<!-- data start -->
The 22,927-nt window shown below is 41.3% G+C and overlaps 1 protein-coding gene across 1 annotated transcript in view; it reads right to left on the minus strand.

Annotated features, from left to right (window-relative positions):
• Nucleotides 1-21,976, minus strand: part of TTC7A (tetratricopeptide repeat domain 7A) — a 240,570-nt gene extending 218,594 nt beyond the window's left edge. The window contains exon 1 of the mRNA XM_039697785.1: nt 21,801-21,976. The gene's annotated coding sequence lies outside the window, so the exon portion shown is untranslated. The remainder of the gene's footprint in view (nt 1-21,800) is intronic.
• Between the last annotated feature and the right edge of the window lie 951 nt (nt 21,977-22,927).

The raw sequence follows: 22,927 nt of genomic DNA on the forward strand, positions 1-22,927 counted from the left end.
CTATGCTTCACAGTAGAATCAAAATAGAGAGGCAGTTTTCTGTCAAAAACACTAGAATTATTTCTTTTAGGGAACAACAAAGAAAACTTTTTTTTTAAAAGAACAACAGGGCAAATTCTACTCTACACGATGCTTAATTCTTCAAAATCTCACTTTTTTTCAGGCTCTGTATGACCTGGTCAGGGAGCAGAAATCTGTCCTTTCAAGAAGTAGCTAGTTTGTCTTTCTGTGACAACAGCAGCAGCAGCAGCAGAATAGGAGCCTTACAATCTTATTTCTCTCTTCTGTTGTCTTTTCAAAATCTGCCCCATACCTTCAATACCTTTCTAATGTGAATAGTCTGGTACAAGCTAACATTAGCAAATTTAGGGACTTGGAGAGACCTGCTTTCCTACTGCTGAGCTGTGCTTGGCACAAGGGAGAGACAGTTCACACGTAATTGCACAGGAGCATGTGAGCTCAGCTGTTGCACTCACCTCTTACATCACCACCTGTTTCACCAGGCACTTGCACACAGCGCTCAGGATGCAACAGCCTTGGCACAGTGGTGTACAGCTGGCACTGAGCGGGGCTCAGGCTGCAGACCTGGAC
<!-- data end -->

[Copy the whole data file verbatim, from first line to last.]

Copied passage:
The 22,927-nt window shown below is 41.3% G+C and overlaps 1 protein-coding gene across 1 annotated transcript in view; it reads right to left on the minus strand.

Annotated features, from left to right (window-relative positions):
• Nucleotides 1-21,976, minus strand: part of TTC7A (tetratricopeptide repeat domain 7A) — a 240,570-nt gene extending 218,594 nt beyond the window's left edge. The window contains exon 1 of the mRNA XM_039697785.1: nt 21,801-21,976. The gene's annotated coding sequence lies outside the window, so the exon portion shown is untranslated. The remainder of the gene's footprint in view (nt 1-21,800) is intronic.
• Between the last annotated feature and the right edge of the window lie 951 nt (nt 21,977-22,927).

The raw sequence follows: 22,927 nt of genomic DNA on the forward strand, positions 1-22,927 counted from the left end.
CTATGCTTCACAGTAGAATCAAAATAGAGAGGCAGTTTTCTGTCAAAAACACTAGAATTATTTCTTTTAGGGAACAACAAAGAAAACTTTTTTTTTAAAAGAACAACAGGGCAAATTCTACTCTACACGATGCTTAATTCTTCAAAATCTCACTTTTTTTCAGGCTCTGTATGACCTGGTCAGGGAGCAGAAATCTGTCCTTTCAAGAAGTAGCTAGTTTGTCTTTCTGTGACAACAGCAGCAGCAGCAGCAGAATAGGAGCCTTACAATCTTATTTCTCTCTTCTGTTGTCTTTTCAAAATCTGCCCCATACCTTCAATACCTTTCTAATGTGAATAGTCTGGTACAAGCTAACATTAGCAAATTTAGGGACTTGGAGAGACCTGCTTTCCTACTGCTGAGCTGTGCTTGGCACAAGGGAGAGACAGTTCACACGTAATTGCACAGGAGCATGTGAGCTCAGCTGTTGCACTCACCTCTTACATCACCACCTGTTTCACCAGGCACTTGCACACAGCGCTCAGGATGCAACAGCCTTGGCACAGTGGTGTACAGCTGGCACTGAGCGGGGCTCAGGCTGCAGACCTGGAC